I have done many website design and development as a freelancer and over time, I have my own set of "business procedures" to properly (or so I thought) determine project scope and budgets before signing of the contract. However, recently I was engaged by an interior designer and things got sour because we could not agree what phase we are in. So, I want to know and relearn: In web design and development industry, do you do the design before signing of contract so that you have a something to create your project baselines estimates, or do you design after signing the contract and accede to the client to experiment with different designs until satisfied?
I told him that as I understood in this case, the development phase starts when the contract is signed and from that point onwards, I should not be getting requests such as "[looking at another website] Oh this looks nice! Can you make something like this and let us see?". I explained that I can accept if he affirmed "No! That is not what I agreed to, [this] is what I wanted!", but I simply cannot create actual web pages one after another to let him choose and pick like shopping.
The interior designer insist that he knows better since he is in the design industry longer than I am (he is probably 15 years more senior at least). He maintains that the design phase comes after the signing of contract. He said he would sit with the client, go through several revisions, sign off the designs, before getting down to development phase. He also doubts me because he thinks it is not feasible to commit time and effort at the design phase without a contract.
The main source of confusion in this episode is a Design Intent document provided by the client. I normally come up with my draft designs before meeting the client but this time, they have done all the "screenshots" in the Design Intent with detailed text annotations. I thought I am supposed to follow the document, I even clarified my doubts extensively, but after signing the contract, they said it is "for design intent only" and anything can change!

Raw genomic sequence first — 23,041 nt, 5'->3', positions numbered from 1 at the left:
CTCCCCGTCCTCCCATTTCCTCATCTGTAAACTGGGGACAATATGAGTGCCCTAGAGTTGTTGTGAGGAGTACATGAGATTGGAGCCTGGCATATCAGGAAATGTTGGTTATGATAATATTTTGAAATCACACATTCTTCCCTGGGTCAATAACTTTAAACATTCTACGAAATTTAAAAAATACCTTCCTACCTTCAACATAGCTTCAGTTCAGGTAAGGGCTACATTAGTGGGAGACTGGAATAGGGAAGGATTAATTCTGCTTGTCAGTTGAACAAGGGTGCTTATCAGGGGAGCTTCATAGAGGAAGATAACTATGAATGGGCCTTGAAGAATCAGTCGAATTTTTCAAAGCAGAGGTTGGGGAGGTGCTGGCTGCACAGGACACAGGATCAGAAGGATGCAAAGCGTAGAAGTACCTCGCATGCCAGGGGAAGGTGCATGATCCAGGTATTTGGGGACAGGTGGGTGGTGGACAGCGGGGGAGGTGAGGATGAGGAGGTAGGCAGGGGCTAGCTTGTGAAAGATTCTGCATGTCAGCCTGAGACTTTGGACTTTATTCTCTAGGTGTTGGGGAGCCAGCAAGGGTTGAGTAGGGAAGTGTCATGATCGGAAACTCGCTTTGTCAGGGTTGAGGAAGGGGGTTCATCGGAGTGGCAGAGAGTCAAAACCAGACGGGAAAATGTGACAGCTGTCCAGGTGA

The main problem I have with his practice is that I find that it is impossible to draw up the schedule and cost without first having a clear understanding of the scope. Therefore, the steps I normally take would be like this:
- Client looks for me by word-of-mouth and asks "How much do you charge?"
- I ask for requirements such as nature of business, purpose of website, target market, reference websites for look and feel and functionality.
- Client gets back to me with information and I decide if I am capable to meet expectations. If I am not confident, I let them know and decline the job, otherwise;
- I will offer "Can you let me come up with a/several designs and see if there is anything you like?". This takes about 1 week and will usually include as many different page layout as practical and usually the more important pages like product, about, contact.
- If he likes it, I will let him know a rough quote and then set up the first meeting with them to explain and agree on the design and also check if there are additional/hidden requirements. This meeting will usually uncover further functional requirements which I will add to the rough quote.
- Finally, I return home and draw up the schedule and cost, using the design JPG (which is now final) as scope, and get the contract signed.
- During development, I normally do not accede to major change requests without additional charge especially if they affect schedule.